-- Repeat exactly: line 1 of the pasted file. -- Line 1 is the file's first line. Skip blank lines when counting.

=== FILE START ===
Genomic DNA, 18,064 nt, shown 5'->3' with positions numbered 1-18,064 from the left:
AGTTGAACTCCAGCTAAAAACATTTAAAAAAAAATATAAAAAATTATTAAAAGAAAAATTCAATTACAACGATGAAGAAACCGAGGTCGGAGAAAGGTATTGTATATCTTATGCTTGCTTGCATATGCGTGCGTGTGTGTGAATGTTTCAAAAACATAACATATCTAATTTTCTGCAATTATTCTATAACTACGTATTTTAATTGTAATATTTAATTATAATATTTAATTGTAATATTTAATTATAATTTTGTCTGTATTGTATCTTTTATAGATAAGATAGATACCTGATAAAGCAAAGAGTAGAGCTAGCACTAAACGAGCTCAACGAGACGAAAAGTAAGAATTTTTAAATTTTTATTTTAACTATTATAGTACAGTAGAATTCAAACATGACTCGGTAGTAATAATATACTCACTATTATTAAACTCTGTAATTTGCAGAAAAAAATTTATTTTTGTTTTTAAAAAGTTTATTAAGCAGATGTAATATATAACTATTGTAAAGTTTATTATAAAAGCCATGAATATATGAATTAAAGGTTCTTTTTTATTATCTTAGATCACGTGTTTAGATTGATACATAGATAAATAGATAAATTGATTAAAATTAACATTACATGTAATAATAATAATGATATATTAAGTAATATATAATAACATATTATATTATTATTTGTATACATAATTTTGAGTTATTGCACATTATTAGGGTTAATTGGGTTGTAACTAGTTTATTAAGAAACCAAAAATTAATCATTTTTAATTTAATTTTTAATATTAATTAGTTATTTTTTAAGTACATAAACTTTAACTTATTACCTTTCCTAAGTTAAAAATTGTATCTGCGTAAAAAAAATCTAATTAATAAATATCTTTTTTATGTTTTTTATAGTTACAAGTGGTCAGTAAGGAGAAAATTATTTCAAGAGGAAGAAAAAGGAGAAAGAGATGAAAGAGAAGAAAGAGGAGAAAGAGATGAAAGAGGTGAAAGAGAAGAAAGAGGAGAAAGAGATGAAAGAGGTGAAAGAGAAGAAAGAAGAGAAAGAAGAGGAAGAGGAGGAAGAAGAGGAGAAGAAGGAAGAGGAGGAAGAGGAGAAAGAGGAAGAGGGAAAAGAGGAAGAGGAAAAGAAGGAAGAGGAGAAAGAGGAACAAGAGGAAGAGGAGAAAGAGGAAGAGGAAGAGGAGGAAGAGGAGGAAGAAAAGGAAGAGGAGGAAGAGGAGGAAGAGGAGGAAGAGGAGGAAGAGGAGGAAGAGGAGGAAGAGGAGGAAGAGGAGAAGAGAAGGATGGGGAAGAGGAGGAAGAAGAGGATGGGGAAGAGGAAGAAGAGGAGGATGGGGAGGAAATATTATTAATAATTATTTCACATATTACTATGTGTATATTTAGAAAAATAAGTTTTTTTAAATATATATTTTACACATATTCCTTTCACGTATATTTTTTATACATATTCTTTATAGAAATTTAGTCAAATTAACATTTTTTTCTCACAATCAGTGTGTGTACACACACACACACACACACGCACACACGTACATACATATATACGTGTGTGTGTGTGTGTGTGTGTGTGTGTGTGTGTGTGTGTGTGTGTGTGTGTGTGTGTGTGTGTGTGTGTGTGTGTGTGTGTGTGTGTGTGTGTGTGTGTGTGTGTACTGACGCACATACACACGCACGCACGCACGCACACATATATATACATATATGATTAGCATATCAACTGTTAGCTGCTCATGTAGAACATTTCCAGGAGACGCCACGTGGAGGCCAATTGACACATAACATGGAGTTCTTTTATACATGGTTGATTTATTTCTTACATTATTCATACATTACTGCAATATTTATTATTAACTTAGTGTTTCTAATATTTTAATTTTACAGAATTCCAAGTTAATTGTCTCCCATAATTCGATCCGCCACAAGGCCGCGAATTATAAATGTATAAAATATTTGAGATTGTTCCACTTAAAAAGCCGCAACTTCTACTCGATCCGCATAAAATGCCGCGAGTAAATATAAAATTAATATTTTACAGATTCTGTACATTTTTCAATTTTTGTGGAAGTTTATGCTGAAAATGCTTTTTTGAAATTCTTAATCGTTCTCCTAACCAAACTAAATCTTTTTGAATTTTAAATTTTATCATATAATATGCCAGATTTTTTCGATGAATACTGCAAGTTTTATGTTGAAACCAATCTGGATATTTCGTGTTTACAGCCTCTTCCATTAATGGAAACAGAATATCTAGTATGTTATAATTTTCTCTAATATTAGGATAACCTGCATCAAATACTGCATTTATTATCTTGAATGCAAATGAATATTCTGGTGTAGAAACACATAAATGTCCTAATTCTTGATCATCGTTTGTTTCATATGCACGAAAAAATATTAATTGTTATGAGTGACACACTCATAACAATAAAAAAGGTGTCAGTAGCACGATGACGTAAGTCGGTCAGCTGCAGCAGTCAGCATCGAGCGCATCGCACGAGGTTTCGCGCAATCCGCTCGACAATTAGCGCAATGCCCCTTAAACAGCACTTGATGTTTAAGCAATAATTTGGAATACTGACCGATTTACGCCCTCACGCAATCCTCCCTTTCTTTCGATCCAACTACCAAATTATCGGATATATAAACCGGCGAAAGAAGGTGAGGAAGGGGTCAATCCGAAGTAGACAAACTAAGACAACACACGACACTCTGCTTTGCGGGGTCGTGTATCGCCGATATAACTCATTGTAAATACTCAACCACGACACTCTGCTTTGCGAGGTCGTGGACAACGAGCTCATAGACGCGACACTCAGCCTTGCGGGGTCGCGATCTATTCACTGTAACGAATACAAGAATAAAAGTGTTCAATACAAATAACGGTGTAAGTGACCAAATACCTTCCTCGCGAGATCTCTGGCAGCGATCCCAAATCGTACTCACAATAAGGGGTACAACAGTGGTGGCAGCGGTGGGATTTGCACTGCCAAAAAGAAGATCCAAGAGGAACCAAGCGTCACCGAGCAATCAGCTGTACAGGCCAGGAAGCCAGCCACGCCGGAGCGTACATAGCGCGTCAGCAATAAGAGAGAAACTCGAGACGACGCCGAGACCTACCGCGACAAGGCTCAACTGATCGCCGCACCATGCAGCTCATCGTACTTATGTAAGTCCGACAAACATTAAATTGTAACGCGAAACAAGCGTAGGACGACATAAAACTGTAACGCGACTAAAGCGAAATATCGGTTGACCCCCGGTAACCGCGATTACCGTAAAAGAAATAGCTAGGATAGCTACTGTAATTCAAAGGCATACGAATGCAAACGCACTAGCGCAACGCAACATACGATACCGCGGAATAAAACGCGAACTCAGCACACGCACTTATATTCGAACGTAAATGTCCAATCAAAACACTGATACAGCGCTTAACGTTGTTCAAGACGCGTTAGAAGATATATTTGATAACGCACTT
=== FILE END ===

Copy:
Genomic DNA, 18,064 nt, shown 5'->3' with positions numbered 1-18,064 from the left: